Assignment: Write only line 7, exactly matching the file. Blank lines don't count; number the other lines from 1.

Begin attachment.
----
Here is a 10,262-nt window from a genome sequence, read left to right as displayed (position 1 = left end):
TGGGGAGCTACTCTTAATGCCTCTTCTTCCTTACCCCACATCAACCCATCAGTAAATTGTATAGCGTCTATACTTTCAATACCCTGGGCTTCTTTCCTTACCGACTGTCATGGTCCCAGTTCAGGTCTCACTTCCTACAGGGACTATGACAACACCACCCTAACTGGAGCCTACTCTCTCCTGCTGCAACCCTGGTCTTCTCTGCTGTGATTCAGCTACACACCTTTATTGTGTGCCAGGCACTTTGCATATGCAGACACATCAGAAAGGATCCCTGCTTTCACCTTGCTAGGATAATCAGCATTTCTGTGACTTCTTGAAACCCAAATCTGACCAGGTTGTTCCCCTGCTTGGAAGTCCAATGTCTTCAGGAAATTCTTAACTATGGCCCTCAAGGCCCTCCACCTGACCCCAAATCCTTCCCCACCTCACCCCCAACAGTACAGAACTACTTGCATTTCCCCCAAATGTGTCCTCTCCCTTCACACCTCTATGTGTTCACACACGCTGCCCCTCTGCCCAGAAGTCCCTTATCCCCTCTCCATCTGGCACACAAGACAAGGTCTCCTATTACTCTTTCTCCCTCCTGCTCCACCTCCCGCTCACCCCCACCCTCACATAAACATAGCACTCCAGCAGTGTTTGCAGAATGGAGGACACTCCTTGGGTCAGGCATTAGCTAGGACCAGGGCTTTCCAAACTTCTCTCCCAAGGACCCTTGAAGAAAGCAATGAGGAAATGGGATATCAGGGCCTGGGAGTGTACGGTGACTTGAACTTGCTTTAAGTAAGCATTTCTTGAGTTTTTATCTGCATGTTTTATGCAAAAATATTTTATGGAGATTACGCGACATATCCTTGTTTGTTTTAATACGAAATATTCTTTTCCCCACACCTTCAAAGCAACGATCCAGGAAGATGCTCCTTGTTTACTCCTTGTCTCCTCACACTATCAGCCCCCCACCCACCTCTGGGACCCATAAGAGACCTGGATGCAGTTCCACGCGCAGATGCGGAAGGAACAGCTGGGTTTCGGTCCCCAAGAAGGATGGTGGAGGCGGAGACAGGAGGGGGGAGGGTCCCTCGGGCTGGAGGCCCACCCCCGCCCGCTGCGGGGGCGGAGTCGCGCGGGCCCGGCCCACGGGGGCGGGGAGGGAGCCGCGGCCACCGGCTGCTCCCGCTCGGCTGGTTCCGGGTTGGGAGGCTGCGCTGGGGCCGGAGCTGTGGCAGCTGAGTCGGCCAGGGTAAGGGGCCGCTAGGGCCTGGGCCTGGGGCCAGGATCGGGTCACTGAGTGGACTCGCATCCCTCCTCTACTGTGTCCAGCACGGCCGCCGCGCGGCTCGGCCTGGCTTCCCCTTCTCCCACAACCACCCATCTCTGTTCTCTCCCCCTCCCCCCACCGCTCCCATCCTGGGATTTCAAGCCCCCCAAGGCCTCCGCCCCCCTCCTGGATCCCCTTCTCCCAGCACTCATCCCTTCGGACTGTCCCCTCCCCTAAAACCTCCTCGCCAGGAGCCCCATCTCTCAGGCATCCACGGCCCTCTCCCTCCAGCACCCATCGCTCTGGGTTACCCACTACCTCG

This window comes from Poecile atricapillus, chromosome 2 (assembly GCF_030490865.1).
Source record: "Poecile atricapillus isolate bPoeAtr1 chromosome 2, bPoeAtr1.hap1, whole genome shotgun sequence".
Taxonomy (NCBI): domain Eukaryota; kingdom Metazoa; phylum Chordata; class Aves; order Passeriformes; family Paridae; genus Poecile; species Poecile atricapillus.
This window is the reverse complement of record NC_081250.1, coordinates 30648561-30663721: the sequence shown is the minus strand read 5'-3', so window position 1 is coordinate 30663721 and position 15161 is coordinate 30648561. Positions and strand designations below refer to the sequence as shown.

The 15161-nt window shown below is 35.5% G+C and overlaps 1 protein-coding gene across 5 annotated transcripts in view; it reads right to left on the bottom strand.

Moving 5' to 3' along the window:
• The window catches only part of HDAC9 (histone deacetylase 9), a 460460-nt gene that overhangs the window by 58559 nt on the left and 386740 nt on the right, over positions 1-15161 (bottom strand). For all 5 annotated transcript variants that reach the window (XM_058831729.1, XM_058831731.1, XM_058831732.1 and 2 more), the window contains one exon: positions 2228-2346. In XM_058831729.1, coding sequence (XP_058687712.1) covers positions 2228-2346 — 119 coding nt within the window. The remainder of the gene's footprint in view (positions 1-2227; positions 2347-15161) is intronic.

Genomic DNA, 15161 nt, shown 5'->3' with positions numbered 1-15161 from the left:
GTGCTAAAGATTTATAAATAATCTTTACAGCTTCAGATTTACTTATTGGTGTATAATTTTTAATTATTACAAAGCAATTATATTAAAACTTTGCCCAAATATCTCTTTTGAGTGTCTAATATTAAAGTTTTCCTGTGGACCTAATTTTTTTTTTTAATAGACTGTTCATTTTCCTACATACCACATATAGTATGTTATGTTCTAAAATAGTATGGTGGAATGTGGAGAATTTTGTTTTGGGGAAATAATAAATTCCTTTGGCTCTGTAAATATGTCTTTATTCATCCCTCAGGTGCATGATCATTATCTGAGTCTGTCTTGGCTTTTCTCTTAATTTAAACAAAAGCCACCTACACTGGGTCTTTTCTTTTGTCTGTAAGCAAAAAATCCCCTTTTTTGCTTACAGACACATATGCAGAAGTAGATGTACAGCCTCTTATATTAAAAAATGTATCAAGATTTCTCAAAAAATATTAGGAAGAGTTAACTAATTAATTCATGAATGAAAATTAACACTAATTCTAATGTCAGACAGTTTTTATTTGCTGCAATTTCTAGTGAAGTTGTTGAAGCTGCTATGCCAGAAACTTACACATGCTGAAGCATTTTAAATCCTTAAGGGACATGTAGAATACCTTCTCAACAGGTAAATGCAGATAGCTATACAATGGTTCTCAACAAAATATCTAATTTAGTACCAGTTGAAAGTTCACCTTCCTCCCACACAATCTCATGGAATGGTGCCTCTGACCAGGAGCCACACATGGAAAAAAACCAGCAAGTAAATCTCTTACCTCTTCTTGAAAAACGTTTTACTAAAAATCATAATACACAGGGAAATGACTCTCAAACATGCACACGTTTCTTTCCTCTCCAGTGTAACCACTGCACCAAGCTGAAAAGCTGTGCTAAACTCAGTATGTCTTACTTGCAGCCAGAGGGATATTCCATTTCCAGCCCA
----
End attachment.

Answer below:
The 15161-nt window shown below is 35.5% G+C and overlaps 1 protein-coding gene across 5 annotated transcripts in view; it reads right to left on the bottom strand.